What I’m Learning In

The Ultimate NEXT.JS 13 Crash Course for Beginners (2023) by Sonny Sangha

Richard Ogujawa
2 min readAug 25


Thumbnail for Next.js 13 course video with Sonny Sangha

After completing a few projects recently including my portfolio website, and a mock food-ordering app called Basiligo, I felt pretty confident to try and build a full-scale web application with all the trimmings.

I designed the web application in Adobe XD, created a logo as well as some other assets in Illustrator, and went onto VS Code Insiders to start developing the web application using Next.js.

I was aware that Next.js 13 was out but made the rookie mistake of thinking that I didn’t have to look deep into it before beginning the build. This led to a host of problems down the line primarily relating to unoptimised code as I was trying to build a Next.js 13 application whilst still having a Next.js 12 mindset. As such I wasn’t using Next.js 13 best practices to optimise things like performance speed and security. Something which can be done by, for example, using Server components when possible; only implementing client components when necessary and if possible abstracting away client component code to minimise how much of the program is handled on the client side. I was also unaware of how to use the reserved file names properly too, to, for example, provide page layout templates with ‘layout.tsx’ to help optimise performance speed by avoiding unnecessary re-renders.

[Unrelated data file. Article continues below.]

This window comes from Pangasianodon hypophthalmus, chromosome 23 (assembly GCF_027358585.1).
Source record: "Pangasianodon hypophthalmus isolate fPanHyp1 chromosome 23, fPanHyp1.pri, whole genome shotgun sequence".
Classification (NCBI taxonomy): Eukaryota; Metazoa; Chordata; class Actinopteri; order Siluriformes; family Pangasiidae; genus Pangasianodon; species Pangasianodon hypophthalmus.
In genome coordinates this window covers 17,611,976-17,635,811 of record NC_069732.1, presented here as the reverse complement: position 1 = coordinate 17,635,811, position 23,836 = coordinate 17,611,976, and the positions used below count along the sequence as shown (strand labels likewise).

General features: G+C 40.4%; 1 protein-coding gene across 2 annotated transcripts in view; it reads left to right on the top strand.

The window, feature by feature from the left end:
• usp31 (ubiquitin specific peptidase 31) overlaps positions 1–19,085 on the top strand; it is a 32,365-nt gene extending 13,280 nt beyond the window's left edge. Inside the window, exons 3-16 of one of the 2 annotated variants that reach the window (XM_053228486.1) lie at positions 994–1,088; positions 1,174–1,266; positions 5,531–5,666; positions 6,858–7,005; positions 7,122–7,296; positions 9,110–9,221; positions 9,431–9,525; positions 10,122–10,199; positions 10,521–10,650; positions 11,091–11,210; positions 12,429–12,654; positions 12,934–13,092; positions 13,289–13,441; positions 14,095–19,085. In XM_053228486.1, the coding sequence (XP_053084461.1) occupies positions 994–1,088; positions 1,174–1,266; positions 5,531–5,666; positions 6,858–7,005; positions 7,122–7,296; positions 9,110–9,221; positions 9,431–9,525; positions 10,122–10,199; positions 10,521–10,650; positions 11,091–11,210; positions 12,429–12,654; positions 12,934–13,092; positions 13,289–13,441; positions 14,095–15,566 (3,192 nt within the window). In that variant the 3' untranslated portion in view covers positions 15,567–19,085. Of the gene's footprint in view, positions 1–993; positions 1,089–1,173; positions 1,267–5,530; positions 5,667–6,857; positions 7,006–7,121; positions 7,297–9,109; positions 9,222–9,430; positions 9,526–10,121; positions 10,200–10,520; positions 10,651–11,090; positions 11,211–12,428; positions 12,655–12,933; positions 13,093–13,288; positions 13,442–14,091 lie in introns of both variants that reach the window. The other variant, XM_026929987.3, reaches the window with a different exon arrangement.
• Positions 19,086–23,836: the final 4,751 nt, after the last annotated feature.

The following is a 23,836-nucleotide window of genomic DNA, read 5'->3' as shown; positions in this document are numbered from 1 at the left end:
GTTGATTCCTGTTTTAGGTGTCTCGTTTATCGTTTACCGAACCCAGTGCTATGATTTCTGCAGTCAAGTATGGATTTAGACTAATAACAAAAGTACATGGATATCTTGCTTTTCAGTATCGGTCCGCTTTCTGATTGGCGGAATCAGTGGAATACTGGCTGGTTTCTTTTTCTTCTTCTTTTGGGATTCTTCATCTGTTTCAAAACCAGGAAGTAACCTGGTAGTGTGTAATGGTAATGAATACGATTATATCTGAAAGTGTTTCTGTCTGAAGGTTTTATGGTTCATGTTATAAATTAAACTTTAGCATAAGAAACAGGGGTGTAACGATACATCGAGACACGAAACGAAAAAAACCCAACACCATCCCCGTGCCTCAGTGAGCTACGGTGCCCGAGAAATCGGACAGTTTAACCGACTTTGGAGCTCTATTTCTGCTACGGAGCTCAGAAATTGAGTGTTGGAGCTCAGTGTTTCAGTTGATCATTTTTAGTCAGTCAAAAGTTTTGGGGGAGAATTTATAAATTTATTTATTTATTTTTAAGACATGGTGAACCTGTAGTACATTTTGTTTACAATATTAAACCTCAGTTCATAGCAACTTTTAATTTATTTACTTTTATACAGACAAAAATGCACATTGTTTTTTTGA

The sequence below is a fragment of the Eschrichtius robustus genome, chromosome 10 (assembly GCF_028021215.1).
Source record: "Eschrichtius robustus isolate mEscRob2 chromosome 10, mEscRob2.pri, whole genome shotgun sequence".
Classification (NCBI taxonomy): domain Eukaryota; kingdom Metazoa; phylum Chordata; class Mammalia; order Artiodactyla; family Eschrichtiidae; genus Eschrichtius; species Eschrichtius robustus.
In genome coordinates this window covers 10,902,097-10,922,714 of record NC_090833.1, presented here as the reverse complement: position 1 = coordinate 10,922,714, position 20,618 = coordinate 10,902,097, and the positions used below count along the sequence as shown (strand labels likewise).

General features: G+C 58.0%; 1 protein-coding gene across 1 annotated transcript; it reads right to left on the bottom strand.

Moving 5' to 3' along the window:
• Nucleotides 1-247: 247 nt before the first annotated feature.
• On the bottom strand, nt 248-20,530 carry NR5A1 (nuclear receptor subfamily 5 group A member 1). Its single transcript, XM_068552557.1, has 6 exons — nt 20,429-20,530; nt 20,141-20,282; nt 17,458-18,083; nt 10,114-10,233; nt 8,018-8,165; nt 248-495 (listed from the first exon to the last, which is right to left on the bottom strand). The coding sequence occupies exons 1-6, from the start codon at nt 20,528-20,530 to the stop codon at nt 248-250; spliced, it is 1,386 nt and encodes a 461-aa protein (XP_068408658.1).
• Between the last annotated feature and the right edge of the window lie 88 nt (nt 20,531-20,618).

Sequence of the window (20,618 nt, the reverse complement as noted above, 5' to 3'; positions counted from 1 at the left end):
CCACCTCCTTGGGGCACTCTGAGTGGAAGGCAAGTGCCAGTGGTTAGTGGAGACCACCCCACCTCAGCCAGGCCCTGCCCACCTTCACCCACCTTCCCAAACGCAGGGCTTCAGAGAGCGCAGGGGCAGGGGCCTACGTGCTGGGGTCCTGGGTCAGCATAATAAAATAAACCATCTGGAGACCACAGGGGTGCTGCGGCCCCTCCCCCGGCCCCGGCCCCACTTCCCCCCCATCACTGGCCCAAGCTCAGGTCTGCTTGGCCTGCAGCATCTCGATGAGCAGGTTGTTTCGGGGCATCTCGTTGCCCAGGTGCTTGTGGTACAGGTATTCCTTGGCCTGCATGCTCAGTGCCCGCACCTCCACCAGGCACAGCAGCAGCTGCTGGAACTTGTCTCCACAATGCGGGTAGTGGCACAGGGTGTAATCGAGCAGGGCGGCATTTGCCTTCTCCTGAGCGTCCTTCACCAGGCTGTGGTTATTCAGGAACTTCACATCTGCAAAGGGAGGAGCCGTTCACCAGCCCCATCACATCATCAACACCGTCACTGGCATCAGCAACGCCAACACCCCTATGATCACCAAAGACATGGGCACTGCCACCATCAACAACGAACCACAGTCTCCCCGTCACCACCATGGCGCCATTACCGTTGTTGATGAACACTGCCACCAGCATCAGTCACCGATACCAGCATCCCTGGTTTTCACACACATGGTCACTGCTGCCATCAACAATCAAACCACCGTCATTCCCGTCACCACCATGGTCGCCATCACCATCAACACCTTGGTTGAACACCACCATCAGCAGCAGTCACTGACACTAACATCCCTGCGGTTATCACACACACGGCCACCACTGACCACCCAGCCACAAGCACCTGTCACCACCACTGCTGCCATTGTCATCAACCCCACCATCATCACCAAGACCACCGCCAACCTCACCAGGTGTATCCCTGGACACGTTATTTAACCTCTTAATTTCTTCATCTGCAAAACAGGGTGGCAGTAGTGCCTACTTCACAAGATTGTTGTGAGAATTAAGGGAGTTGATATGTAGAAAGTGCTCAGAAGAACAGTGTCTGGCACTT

So far this course has done a lot for me in terms of bettering my understanding of the capabilities of Next.js 13. Things I’ve learned so far include:

  • Reserved file names like layout.tsx, loading.tsx, page.tsx, not-found.tsx, error.tsx, etc.
  • How to implement Next.js 13’s version of SSG and ISR
  • The benefits of Next.js 13 components defaulting to being rendered on the server.
  • Etc.

The instructor in the video, Sonny Sangha, will also be teaching us about things like Appwrite, Zustand and GraphQL, to further enhance our coding abilities and make us more flexible as developers.